828 King's Highway, Suffolk VA 23432

757 255-4168 stjohns1755@verizon.net Worship Service: Sundays at 10:30am
Welcome to St. John's community. We are honored to serve Christ, and to open our doors to all. Please feel free to join us for worship. St. John's can trace its history to the founding of Jamestown. The parish is over 350 years old, and the church building itself has stood for 2 and a half centuries. St. John's saw the American Revolution and served as a camp ground for troops during the Civil War. Through it all, St. John's has been a place of worship and a home for those seeking communion with Christ. St. John's has a rich and abiding history. Today, it is as it was... a place to find and be found by Christ.

Tuesday, January 22, 2013

Christian Formation for Sunday Jan. 27 - Nehemiah 8:1-12; Ezra Summons the People to Obey the Law

January 27, 2013 – 3 Epiphany
Nehemiah 8:1-12
Ezra Summons the People to Obey the Law
Background: The book of Nehemiah is closely tied to the book of Ezra and it is believed the books share many elements and often contrast the lives of Ezra and Nehemiah. Nehemiah was most likely composed following his return to Israel in 445 BCE. The book of Nehemiah can be viewed in three sections; chapters 1-7 describe Nehemiah’s return to Israel and rebuilding the walls of Jerusalem; in chapters 8-10 Ezra reads the law and responses to the law; and chapters 11-13 continue Nehemiah’s story.
Theme: Ezra reads “the torah of Moses” to the exiles who had returned from Babylon. This passage describes the first reading of the books of Moses, the education of the people, and the responses of Israel to their renewal through the law.
Questions to Ponder
* Please read Nehemiah 8:1-12. Read Ezra 8 to get a sense of the chronological setting for this passage.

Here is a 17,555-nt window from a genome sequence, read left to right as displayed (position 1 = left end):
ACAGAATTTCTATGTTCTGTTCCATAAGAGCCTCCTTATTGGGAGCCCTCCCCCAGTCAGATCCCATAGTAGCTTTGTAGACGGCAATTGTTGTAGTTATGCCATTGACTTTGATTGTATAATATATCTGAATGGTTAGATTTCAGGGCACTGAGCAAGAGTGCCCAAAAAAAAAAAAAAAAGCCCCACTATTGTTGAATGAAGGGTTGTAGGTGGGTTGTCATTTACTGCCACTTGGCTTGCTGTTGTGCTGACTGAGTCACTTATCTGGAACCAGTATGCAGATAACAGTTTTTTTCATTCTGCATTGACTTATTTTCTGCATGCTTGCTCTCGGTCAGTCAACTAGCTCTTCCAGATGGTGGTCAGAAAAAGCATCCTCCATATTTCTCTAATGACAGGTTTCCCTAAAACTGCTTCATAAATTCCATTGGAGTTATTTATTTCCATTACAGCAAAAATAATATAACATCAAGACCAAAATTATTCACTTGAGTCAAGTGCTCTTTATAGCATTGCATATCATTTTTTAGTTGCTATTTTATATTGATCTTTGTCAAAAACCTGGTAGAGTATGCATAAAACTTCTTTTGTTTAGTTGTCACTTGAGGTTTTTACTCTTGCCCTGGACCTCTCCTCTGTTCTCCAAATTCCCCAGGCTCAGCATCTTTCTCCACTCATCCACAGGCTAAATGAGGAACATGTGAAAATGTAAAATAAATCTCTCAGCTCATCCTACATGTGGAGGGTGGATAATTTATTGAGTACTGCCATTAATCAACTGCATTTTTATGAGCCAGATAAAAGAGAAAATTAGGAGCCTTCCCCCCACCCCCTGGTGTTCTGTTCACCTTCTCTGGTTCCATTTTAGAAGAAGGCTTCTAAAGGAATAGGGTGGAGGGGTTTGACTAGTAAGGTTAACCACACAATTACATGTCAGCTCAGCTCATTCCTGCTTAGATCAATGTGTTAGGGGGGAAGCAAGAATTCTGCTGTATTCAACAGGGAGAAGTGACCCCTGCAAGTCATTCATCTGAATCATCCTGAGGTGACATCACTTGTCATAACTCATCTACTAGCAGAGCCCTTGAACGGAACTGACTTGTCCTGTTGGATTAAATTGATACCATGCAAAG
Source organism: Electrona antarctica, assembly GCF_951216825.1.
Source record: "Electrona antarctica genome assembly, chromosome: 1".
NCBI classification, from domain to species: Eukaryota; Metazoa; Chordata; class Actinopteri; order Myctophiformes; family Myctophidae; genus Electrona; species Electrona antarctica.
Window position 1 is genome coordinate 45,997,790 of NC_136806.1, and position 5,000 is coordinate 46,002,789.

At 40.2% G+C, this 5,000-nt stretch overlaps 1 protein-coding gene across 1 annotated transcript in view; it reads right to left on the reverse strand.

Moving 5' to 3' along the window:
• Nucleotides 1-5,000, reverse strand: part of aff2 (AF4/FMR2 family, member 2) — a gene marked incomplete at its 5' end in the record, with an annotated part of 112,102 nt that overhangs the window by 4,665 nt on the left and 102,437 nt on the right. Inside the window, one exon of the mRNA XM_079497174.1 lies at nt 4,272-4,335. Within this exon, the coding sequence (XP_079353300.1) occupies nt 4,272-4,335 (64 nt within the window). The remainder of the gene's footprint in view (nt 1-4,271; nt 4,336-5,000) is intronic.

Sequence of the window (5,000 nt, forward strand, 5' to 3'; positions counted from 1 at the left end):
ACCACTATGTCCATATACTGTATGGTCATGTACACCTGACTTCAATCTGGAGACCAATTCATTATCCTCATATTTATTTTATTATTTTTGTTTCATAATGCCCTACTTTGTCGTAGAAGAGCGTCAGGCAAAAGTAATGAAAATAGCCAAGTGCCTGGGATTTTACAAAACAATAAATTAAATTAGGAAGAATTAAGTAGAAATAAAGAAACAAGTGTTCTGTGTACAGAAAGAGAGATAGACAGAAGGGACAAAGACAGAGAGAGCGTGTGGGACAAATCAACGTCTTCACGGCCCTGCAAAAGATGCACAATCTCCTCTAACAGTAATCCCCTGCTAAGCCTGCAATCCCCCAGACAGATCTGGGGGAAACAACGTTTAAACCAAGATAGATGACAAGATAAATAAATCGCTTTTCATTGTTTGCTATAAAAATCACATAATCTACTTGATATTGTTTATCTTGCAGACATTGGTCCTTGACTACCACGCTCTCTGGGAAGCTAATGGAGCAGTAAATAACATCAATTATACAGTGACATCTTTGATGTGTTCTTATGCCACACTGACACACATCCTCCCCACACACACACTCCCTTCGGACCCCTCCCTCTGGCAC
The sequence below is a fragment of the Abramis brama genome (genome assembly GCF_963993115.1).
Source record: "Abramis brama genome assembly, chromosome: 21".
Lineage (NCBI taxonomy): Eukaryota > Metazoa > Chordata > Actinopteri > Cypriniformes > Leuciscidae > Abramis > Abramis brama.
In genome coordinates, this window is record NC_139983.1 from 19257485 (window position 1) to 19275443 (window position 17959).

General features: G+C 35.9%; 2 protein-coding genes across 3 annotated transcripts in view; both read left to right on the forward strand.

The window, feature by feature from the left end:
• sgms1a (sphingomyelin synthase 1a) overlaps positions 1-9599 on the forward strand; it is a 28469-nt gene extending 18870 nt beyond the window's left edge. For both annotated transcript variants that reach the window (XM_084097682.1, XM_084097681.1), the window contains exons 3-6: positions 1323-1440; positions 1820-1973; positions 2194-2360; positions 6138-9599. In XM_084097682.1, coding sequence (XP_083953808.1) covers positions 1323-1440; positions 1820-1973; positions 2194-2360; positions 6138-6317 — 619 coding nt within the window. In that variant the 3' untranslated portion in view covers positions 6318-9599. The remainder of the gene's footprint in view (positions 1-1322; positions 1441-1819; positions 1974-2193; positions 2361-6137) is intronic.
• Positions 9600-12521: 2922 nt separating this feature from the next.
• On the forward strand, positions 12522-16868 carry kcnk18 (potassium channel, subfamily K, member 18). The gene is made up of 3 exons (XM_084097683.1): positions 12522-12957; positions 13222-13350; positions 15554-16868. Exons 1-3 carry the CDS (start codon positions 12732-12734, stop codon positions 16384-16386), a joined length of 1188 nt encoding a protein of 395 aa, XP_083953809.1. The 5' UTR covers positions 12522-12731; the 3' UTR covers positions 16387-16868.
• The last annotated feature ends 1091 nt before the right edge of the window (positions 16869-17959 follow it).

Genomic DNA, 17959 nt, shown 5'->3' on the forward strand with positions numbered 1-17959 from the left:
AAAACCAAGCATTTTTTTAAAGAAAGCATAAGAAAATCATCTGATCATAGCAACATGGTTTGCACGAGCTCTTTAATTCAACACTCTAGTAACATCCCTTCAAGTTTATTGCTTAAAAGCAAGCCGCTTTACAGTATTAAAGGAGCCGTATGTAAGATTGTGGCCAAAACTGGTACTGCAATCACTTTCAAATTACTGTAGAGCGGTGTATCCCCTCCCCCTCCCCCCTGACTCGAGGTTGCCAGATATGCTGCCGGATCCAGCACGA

* Briefly describe the setting of this passage and book; the social, political, and religious context for the Israelites. Briefly describe the relationship between Ezra and Nehemiah focusing on role each has in society.
* What might the significance be of assembling the people in the square before the Water Gate? What benefit might come from having the entire population together?
* What, if anything, is ironic about the people to whom Ezra spoke, “both men and women and all who could hear with understanding”?
* What might the historic significance be of the date of the pronouncement of the law to the Israelites (the 7th month)? Does this date coincide with some other festival in Jewish tradition?
* Why might Ezra have stood on a platform “made for the purpose” when reading the law to the Israelites?
* How might the posture of worship described in verses 5 and 6 impact the people and their worship? Do you think these proscriptions have an impact on Jewish (and later Christian) worship? Why or why not? Why might the Israelites have “lifted up their hands” when Ezra blessed God and they responded Amen?
* What function might the people identified in verses 4 and 7 serve? How might they be helpful in interpreting the law (as mentioned in verse 8)? For what purpose would an interpretation be needed during the reading of the law?
* What implications might we draw from the explicit “requirement” to provide interpretation of the law to the assembled people of Israel?
* Why might the people weep and mourn when the Law of Moses was read to them?
* For what reason might Ezra remind them to not mourn, even given their desire to mourn once they heard the law?
* How might the law provide a message of hope to the Israelites? How might the interpretation impact the message of hope?
* How does the message of hope in the Law give Christians hope for a future?
* What are the implications and challenges for us today presented in this passage?

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